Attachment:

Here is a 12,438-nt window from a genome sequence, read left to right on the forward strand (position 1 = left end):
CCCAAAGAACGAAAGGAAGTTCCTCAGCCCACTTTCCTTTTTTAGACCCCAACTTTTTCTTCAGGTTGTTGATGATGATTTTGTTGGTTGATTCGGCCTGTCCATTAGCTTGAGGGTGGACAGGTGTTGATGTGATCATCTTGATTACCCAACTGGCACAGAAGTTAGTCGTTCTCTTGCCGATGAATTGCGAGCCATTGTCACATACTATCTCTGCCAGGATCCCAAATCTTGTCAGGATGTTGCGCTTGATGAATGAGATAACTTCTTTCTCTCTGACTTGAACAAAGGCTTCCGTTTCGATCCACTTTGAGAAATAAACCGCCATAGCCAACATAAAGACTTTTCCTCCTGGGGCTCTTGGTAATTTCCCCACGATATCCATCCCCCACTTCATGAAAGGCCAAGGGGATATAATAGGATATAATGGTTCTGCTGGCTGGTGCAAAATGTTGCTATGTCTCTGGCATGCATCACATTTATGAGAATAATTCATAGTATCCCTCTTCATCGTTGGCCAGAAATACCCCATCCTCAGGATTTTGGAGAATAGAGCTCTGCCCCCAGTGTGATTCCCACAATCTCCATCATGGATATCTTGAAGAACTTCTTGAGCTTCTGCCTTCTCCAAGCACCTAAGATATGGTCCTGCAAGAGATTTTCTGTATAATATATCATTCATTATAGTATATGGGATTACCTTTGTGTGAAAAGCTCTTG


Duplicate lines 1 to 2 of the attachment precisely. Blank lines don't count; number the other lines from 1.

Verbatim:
Here is a 12,438-nt window from a genome sequence, read left to right on the forward strand (position 1 = left end):
CCCAAAGAACGAAAGGAAGTTCCTCAGCCCACTTTCCTTTTTTAGACCCCAACTTTTTCTTCAGGTTGTTGATGATGATTTTGTTGGTTGATTCGGCCTGTCCATTAGCTTGAGGGTGGACAGGTGTTGATGTGATCATCTTGATTACCCAACTGGCACAGAAGTTAGTCGTTCTCTTGCCGATGAATTGCGAGCCATTGTCACATACTATCTCTGCCAGGATCCCAAATCTTGTCAGGATGTTGCGCTTGATGAATGAGATAACTTCTTTCTCTCTGACTTGAACAAAGGCTTCCGTTTCGATCCACTTTGAGAAATAAACCGCCATAGCCAACATAAAGACTTTTCCTCCTGGGGCTCTTGGTAATTTCCCCACGATATCCATCCCCCACTTCATGAAAGGCCAAGGGGATATAATAGGATATAATGGTTCTGCTGGCTGGTGCAAAATGTTGCTATGTCTCTGGCATGCATCACATTTATGAGAATAATTCATAGTATCCCTCTTCATCGTTGGCCAGAAATACCCCATCCTCAGGATTTTGGAGAATAGAGCTCTGCCCCCAGTGTGATTCCCACAATCTCCATCATGGATATCTTGAAGAACTTCTTGAGCTTCTGCCTTCTCCAAGCACCTAAGATATGGTCCTGCAAGAGATTTTCTGTATAATATATCATTCATTATAGTATATGGGATTACCTTTGTGTGAAAAGCTCTTG